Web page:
Having your home professionally inspected as early as possible in the buying process can save you thousands of dollars on items which you may be able to have the seller or builder correct. ALLVIEW Home Inspections is dedicated to providing you with invaluable information about your new home.
ALLVIEW Home Inspections offers several different services to assist buyers and sellers achieve their goals in real estate transactions. Some of these services are listed below:
This is ALLVIEW Home Inspection’s main inspection. It consists of a visual inspection of the home from roof to foundation in adherence to American Society of Home Inspector (ASHI) Standards. The purpose of this inspection is to objectively identify material defects in the systems, structures and components of the home. Our main focus of this type of inspection is on Safety, Structure, and Functionality of the home and its installed components.
New Construction Inspections take place while the home is in different phases of construction. Phase inspections may include Footing & Foundation, Pre-Drywall (framing), Pre-Move in final and Warranty inspections. New home inspections are best performed by International Code Council (ICC) certified inspectors. Builders routinely require inspectors to have this certification before they are allowed on the property.
Radon is the second leading cause of lung cancer in the U.S. Radon is a radioactive gas (R-222), which is emitted from the ground or water and may seep into a home. One out of nine homes in Georgia have dangerous levels of Radon. We use continuous monitoring machines that record the radon level in the home hour by hour. These are among the most accurate and efficient machines on the market. The EPA, Surgeon General and CDC all recommend radon testing. More information may be found at: www.epa.gov.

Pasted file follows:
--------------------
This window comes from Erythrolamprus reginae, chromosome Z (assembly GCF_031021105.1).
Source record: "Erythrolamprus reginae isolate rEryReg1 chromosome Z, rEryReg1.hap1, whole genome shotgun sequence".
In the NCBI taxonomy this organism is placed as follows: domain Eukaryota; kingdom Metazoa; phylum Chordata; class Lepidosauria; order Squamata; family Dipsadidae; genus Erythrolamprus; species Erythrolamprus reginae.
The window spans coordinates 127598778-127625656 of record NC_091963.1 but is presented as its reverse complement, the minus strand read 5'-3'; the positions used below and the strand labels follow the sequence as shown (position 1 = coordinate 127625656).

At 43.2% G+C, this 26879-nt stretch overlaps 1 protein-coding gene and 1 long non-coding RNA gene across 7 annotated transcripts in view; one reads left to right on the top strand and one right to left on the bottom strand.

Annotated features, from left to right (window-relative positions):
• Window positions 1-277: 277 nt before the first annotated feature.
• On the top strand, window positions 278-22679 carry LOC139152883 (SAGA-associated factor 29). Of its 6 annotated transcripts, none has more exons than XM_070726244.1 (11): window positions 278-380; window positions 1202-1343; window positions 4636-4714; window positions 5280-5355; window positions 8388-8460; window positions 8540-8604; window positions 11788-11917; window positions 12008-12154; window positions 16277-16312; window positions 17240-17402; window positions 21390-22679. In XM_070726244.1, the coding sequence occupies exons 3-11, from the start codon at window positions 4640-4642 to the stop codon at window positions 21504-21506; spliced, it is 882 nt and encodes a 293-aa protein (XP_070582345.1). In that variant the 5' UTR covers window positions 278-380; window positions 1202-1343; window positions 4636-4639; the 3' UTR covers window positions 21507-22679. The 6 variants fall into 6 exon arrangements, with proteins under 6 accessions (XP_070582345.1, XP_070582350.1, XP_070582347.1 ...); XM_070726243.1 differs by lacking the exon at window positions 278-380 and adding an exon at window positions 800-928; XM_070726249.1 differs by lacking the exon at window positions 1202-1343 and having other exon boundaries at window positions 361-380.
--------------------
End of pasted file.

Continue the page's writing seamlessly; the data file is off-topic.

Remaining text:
These are inspections performed only on a specific part of the home or for a specific project for which the homeowner may want information or advice. An evaluation of the electrical work performed by a contractor finishing a basement is an example of a partial inspection.
These are visits during which the homeowner and the inspector review the condition of the home. The homeowner is provided with tips and information on steps or repairs that may be made in preparation for putting a home on the market for sale. A well prepared home is more likely to go to closing than an unprepared home with a long list of defects discovered during the buyer's inspection.